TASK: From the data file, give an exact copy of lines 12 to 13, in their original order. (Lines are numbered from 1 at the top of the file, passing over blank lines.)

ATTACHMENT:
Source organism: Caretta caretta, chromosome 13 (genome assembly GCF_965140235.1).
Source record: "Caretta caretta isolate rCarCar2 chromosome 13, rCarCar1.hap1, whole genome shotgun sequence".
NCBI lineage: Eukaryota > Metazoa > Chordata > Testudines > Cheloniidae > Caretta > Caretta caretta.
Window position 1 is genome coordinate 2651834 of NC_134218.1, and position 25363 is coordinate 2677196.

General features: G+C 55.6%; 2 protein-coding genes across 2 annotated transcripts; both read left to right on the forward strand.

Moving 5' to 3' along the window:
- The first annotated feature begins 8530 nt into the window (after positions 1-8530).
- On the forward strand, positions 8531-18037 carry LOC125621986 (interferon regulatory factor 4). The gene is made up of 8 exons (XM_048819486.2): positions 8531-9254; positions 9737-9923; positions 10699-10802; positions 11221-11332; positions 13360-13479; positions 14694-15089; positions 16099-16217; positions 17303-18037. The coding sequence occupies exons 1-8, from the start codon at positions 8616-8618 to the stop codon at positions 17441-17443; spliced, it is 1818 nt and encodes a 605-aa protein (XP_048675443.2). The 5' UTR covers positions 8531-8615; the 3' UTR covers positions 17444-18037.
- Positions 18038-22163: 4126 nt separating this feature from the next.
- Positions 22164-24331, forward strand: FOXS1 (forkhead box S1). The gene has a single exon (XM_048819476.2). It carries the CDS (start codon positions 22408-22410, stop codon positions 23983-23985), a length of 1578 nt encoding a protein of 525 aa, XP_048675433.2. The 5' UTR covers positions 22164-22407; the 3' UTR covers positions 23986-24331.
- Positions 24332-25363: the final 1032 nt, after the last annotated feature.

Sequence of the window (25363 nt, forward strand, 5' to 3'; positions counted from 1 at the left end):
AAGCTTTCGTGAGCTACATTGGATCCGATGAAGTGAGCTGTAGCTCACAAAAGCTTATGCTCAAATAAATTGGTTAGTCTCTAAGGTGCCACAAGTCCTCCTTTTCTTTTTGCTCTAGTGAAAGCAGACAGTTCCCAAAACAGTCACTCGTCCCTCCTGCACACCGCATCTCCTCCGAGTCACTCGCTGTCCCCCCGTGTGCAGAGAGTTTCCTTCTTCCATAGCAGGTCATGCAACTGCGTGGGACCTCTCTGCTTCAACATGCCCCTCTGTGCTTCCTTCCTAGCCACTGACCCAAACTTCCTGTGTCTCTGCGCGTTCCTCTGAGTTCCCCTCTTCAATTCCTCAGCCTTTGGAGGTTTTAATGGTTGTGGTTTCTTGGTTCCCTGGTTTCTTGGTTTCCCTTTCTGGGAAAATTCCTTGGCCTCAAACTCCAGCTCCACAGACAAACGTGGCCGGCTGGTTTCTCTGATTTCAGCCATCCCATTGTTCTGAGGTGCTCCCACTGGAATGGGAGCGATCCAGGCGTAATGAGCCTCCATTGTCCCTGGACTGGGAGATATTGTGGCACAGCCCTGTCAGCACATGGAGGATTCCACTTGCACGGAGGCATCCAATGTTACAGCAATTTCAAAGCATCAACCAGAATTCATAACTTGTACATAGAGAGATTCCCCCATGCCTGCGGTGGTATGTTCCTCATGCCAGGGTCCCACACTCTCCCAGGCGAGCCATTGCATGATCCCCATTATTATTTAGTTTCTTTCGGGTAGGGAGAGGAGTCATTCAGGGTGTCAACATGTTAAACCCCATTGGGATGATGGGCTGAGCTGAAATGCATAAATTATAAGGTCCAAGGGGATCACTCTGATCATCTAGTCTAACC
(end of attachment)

Sequence of the window (25363 nt, forward strand, 5' to 3'; positions counted from 1 at the left end):
AAGCTTTCGTGAGCTACATTGGATCCGATGAAGTGAGCTGTAGCTCACAAAAGCTTATGCTCAAATAAATTGGTTAGTCTCTAAGGTGCCACAAGTCCTCCTTTTCTTTTTGCTCTAGTGAAAGCAGACAGTTCCCAAAACAGTCACTCGTCCCTCCTGCACACCGCATCTCCTCCGAGTCACTCGCTGTCCCCCCGTGTGCAGAGAGTTTCCTTCTTCCATAGCAGGTCATGCAACTGCGTGGGACCTCTCTGCTTCAACATGCCCCTCTGTGCTTCCTTCCTAGCCACTGACCCAAACTTCCTGTGTCTCTGCGCGTTCCTCTGAGTTCCCCTCTTCAATTCCTCAGCCTTTGGAGGTTTTAATGGTTGTGGTTTCTTGGTTCCCTGGTTTCTTGGTTTCCCTTTCTGGGAAAATTCCTTGGCCTCAAACTCCAGCTCCACAGACAAACGTGGCCGGCTGGTTTCTCTGATTTCAGCCATCCCATTGTTCTGAGGTGCTCCCACTGGAATGGGAGCGATCCAGGCGTAATGAGCCTCCATTGTCCCTGGACTGGGAGATATTGTGGCACAGCCCTGTCAGCACATGGAGGATTCCACTTGCACGGAGGCATCCAATGTTACAGCAATTTCAAAGCATCAACCAGAATTCATAACTTGTACATAGAGAGATTCCCCCATGCCTGCGGTGGTATGTTCCTCATGCCAGGGTCCCACACTCTCCCAGGCGAGCCATTGCATGATCCCCATTATTATTTAGTTTCTTTCGGGTAGGGAGAGGAGTCATTCAGGGTGTCAACATGTTAAACCCCATTGGGATGATGGGCTGAGCTGAAATGCATAAATTATAAGGTCCAAGGGGATCACTCTGATCATCTAGTCTAACC